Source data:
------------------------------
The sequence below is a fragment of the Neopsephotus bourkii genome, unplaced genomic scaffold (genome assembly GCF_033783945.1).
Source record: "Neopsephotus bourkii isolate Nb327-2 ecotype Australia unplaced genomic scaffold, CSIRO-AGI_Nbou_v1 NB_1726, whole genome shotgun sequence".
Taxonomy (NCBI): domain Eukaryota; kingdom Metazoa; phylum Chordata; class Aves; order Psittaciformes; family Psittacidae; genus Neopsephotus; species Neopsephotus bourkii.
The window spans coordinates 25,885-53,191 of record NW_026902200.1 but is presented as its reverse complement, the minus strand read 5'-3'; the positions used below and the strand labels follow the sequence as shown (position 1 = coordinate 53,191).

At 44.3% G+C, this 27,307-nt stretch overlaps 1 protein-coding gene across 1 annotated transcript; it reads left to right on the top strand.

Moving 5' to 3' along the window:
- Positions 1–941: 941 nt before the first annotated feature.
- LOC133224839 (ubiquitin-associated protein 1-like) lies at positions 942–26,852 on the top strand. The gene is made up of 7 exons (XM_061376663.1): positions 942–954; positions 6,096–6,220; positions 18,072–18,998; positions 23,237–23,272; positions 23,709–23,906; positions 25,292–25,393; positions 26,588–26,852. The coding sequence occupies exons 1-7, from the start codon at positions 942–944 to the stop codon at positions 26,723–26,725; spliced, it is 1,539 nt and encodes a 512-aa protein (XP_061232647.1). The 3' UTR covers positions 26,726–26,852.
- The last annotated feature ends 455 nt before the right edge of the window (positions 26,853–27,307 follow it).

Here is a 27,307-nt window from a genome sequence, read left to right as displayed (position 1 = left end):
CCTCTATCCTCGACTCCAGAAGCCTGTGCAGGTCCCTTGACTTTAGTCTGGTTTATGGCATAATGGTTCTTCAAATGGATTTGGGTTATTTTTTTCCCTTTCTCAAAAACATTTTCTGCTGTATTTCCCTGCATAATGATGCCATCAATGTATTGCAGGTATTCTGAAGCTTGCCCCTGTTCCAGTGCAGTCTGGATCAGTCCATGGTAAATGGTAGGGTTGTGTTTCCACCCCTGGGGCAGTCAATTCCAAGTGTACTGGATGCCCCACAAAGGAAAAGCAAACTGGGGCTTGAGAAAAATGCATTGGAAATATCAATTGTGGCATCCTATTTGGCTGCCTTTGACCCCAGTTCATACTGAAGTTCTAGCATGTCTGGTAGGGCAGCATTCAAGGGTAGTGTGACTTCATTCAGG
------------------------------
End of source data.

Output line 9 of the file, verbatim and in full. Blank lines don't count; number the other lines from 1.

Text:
- The last annotated feature ends 455 nt before the right edge of the window (positions 26,853–27,307 follow it).